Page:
What started out as an operation serving 400 children in Rhode Island, has quickly grown to a foundation serving over 11,000 children in 26 states. private donor base, enabling me to help many more children in need. Many people throughout RI and in other states support Gotta Have Sole. They volunteer at numerous events we have throughout the year, sorting and packaging footwear, creating personalized cards for children in the shelters who are about to receive footwear, and sometimes making deliveries with us. Additionally, many businesses hold fundraisers for us, like dress-down Fridays, collecting pocket change for a week’s time, making monetary contributions via a split raffle, and also holding new sneaker and new sock drives for us. We have also had businesses sponsor a shelter during the holidays. If anyone is interested in getting involved or wants to make a monetary or product donation, please visit the Gotta Have Sole Foundation website at www.gottahavesole.org, or email us at gottahavesole@gmail. com. You can also follow Gotta Have Sole on Facebook at: www.facebook. com/GottaHaveSoleFoundation. Additionally, shelters can contact us at gottahavesole@gmail.com and we will be happy to serve your child residents.

Gotta Have Sole is a 501(c)(3) public charity, strictly run by volunteers! All donations go to our footwear programs and are tax-deductible to the fullest extent of the law. Our tax number is: 27-1992301

P.O. Box 8379 Cranston, RI 02920 Office: 401.944.8779 Fax: 401.943.7803 www.risbj.com | volume two issue nine 55 www.gottahavesole.org Facebook: facebook.com/GottaHaveSoleFoundation Twitter: @gottahavesol

GO LOCAL| Rhode Island Gets $670K For Workforce Training + Education

GoLocalProv.com is the “go to” local Web experience that breaks the biggest local stories, sports, high school sports, weather, news, politics, arts, entertainment — and allows users to go as deep as they wish. Branded, credible, and respected contributors from RI create the stories and content. Information is delivered through multimedia, written, and video platforms. All at GoLocalProv.com.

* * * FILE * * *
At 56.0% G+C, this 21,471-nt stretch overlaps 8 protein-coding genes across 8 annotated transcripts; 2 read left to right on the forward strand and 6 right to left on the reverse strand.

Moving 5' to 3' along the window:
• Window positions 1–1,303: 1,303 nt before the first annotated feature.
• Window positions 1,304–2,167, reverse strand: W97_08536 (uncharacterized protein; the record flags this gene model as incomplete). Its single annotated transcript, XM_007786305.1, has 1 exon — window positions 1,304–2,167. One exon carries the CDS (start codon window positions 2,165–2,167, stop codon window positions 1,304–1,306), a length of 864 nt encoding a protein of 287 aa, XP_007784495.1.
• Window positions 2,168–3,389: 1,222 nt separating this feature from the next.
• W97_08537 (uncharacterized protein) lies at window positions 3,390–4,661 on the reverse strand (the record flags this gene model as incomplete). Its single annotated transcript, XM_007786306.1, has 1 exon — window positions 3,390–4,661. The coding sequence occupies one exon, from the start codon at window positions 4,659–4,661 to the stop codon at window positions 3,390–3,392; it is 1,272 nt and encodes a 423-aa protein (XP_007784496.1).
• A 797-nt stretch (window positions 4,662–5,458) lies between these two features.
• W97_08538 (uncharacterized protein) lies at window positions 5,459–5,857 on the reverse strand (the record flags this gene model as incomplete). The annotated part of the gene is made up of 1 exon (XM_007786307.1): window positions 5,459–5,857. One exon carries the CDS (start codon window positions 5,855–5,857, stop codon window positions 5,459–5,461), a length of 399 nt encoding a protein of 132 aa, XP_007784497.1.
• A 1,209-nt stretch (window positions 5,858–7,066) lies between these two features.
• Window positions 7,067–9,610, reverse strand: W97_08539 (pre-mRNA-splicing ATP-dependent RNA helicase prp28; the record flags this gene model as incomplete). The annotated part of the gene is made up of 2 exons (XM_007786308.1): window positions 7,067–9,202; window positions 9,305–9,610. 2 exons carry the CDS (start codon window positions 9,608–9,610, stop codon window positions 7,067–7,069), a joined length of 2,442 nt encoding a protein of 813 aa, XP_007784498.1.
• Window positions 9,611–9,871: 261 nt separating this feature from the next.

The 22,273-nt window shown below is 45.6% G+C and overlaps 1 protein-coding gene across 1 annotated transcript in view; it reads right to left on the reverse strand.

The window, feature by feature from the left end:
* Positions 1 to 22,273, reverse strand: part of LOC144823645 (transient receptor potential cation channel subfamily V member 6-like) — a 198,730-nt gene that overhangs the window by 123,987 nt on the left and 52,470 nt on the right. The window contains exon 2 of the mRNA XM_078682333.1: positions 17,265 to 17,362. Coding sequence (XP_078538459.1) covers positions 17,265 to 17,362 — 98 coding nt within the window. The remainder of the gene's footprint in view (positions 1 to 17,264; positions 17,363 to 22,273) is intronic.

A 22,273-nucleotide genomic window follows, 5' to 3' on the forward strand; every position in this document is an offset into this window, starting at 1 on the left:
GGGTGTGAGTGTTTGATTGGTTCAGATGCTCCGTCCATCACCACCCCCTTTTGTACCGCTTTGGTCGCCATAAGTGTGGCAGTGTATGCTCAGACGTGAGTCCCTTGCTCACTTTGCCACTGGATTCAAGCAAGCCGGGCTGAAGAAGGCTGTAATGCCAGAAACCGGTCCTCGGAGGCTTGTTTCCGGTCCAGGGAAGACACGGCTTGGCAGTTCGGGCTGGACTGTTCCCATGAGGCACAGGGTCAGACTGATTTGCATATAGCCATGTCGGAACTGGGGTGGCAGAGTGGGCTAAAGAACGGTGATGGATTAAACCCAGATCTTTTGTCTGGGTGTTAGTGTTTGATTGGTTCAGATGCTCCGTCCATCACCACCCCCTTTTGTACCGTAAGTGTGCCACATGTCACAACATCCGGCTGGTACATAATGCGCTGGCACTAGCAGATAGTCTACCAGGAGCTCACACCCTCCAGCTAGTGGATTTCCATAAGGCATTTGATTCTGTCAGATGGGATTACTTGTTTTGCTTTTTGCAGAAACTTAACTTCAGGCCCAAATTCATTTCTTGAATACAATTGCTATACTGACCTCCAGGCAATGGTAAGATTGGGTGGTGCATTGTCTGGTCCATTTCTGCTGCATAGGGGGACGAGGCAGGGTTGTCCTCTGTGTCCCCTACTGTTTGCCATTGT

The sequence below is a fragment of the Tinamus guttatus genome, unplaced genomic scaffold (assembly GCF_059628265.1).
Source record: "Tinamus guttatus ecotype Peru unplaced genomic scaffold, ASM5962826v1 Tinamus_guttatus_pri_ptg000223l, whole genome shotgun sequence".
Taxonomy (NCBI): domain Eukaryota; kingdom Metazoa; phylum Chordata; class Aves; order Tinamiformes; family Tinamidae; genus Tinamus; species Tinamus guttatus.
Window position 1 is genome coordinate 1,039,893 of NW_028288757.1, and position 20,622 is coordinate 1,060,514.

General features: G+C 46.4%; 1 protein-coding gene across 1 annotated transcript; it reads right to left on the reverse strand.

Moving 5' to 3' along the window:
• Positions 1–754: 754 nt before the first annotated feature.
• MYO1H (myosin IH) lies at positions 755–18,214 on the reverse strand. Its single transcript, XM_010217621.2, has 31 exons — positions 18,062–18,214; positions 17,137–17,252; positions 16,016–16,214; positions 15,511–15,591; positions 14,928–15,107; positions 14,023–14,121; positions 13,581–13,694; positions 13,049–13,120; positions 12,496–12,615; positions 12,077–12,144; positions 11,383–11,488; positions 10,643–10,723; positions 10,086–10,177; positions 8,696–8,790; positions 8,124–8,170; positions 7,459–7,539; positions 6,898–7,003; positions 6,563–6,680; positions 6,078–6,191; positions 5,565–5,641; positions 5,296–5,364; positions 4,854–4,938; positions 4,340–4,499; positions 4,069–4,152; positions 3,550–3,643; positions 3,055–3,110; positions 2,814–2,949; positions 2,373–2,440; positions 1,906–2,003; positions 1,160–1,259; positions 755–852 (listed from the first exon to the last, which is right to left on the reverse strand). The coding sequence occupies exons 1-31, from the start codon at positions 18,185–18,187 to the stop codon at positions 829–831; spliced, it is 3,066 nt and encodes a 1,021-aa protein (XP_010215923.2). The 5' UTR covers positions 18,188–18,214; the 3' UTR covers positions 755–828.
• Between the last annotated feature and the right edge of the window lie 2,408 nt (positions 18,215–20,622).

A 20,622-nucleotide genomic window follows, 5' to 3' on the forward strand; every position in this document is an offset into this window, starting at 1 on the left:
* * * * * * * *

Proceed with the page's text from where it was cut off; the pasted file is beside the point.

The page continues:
Smart Benefits: Health Insurers Go Retail By Amy Gallagher GoLocalProv Business/Health Expert

Add to your list of things to pick up at the Mall: health insurance. When consumers head to the mall, they’ll now be able to buy health insurance in addition to shopping for clothes. In a move that continues to gain steady momentum, leading health insurers across the country are opening retail stores to cater to individuals who now have to purchase health insurance on their own because of healthcare reform.

A Regional and National Trend The insurers, many of whom are participating on the federal and state exchanges, know they need to build relationships with these individuals, many of whom previously had employer coverage, and are looking to malls as a good place to start. • UnitedHealthcare currently has 20 retail locations nationally spanning from New York to California. • In Shrewsbury, Massachusetts, Fallon Community Health Plan offers a retail information center at the White City Shopping Center. • Several Blue Cross Blue Shield plans across the country have opened stores as well, the latest of which is in Rhode Island.


RISBJ | rhode island small business journal